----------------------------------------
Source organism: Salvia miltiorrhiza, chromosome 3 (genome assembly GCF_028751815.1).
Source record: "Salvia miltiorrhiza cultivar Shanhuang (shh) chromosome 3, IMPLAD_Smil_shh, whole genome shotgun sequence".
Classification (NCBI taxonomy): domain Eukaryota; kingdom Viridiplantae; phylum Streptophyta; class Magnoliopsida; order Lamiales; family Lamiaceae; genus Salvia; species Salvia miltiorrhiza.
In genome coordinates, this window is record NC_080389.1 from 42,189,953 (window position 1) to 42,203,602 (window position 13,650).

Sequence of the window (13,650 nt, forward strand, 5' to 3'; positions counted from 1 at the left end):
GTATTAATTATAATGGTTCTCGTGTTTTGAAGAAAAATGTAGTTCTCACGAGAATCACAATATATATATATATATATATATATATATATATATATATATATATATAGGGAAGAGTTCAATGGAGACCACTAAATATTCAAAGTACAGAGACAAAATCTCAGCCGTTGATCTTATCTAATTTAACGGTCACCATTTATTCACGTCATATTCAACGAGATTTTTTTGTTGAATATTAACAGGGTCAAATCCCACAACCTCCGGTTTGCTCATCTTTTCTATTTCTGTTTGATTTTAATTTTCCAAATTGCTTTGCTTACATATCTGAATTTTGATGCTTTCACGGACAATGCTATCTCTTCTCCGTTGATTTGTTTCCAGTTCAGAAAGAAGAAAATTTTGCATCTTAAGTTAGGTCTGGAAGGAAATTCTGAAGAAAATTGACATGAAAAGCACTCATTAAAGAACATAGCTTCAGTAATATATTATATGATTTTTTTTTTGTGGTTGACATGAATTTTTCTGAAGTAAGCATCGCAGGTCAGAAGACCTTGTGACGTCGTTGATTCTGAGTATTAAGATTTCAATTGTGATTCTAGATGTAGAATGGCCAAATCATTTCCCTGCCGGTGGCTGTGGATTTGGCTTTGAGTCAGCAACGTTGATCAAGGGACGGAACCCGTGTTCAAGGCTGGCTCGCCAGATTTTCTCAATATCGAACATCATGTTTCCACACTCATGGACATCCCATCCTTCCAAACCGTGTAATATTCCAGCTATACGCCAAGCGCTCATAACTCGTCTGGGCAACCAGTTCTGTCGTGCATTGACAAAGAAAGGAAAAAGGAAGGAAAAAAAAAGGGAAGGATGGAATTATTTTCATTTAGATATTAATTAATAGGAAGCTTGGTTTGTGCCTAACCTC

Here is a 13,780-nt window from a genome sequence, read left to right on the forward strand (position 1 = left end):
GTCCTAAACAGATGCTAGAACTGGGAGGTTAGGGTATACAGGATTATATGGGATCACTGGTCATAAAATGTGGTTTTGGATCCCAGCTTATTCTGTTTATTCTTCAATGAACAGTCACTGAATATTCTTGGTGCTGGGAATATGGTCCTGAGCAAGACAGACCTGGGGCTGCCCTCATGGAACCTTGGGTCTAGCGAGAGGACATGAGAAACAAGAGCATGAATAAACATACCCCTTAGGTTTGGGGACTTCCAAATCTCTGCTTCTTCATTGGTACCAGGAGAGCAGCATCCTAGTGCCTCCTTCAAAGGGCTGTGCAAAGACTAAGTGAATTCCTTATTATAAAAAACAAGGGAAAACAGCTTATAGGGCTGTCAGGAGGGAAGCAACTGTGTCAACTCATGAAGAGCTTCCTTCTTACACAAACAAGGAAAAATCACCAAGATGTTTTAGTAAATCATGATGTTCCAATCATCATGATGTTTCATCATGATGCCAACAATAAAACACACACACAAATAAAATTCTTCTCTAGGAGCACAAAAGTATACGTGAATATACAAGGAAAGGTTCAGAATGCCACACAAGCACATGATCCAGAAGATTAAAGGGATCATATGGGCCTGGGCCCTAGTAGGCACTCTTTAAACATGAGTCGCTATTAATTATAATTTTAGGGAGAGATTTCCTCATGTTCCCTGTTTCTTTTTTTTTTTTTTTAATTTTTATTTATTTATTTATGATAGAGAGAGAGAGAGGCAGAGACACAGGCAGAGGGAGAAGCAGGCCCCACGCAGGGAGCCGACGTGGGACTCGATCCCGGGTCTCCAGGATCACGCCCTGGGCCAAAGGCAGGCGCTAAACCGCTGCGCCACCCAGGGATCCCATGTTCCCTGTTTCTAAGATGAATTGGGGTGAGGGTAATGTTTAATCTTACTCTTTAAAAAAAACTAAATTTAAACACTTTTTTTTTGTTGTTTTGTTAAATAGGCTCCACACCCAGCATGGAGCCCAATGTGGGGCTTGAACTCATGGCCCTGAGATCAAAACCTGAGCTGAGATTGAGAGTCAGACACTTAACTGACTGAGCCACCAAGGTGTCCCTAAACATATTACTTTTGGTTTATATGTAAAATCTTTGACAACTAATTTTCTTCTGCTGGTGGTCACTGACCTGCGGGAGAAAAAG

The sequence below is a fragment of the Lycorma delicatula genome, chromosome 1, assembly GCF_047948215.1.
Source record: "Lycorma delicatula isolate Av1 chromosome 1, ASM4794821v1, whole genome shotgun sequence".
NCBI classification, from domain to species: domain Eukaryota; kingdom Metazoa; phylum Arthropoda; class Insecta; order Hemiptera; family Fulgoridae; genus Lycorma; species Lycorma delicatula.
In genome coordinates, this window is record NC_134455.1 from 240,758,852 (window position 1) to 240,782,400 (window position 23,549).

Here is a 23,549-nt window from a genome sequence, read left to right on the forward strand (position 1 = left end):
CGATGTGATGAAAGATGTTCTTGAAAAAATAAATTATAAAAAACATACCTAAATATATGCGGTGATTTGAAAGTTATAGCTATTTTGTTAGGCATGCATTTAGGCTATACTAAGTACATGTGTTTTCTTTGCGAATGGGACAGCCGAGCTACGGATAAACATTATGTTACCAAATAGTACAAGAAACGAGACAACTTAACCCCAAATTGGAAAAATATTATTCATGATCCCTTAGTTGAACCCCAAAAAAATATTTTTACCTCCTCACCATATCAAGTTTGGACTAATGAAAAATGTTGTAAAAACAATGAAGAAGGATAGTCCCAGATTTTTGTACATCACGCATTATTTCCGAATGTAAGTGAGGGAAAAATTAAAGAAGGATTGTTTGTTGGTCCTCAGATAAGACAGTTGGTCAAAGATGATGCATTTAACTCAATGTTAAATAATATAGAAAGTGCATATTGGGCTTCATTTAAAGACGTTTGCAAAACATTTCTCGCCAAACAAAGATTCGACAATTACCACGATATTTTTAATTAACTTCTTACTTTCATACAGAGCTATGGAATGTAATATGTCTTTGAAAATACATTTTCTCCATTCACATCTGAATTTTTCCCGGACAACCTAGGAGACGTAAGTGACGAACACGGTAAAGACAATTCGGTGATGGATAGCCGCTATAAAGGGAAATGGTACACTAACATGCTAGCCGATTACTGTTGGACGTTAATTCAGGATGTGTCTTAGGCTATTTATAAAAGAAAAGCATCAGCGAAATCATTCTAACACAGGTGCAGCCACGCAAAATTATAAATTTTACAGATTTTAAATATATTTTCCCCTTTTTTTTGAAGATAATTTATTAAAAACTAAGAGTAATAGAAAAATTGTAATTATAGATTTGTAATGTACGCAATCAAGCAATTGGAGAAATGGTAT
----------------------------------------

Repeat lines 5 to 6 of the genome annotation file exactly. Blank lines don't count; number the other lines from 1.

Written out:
Sequence of the window (13,650 nt, forward strand, 5' to 3'; positions counted from 1 at the left end):
GTATTAATTATAATGGTTCTCGTGTTTTGAAGAAAAATGTAGTTCTCACGAGAATCACAATATATATATATATATATATATATATATATATATATATATATATATAGGGAAGAGTTCAATGGAGACCACTAAATATTCAAAGTACAGAGACAAAATCTCAGCCGTTGATCTTATCTAATTTAACGGTCACCATTTATTCACGTCATATTCAACGAGATTTTTTTGTTGAATATTAACAGGGTCAAATCCCACAACCTCCGGTTTGCTCATCTTTTCTATTTCTGTTTGATTTTAATTTTCCAAATTGCTTTGCTTACATATCTGAATTTTGATGCTTTCACGGACAATGCTATCTCTTCTCCGTTGATTTGTTTCCAGTTCAGAAAGAAGAAAATTTTGCATCTTAAGTTAGGTCTGGAAGGAAATTCTGAAGAAAATTGACATGAAAAGCACTCATTAAAGAACATAGCTTCAGTAATATATTATATGATTTTTTTTTTGTGGTTGACATGAATTTTTCTGAAGTAAGCATCGCAGGTCAGAAGACCTTGTGACGTCGTTGATTCTGAGTATTAAGATTTCAATTGTGATTCTAGATGTAGAATGGCCAAATCATTTCCCTGCCGGTGGCTGTGGATTTGGCTTTGAGTCAGCAACGTTGATCAAGGGACGGAACCCGTGTTCAAGGCTGGCTCGCCAGATTTTCTCAATATCGAACATCATGTTTCCACACTCATGGACATCCCATCCTTCCAAACCGTGTAATATTCCAGCTATACGCCAAGCGCTCATAACTCGTCTGGGCAACCAGTTCTGTCGTGCATTGACAAAGAAAGGAAAAAGGAAGGAAAAAAAAAGGGAAGGATGGAATTATTTTCATTTAGATATTAATTAATAGGAAGCTTGGTTTGTGCCTAACCTC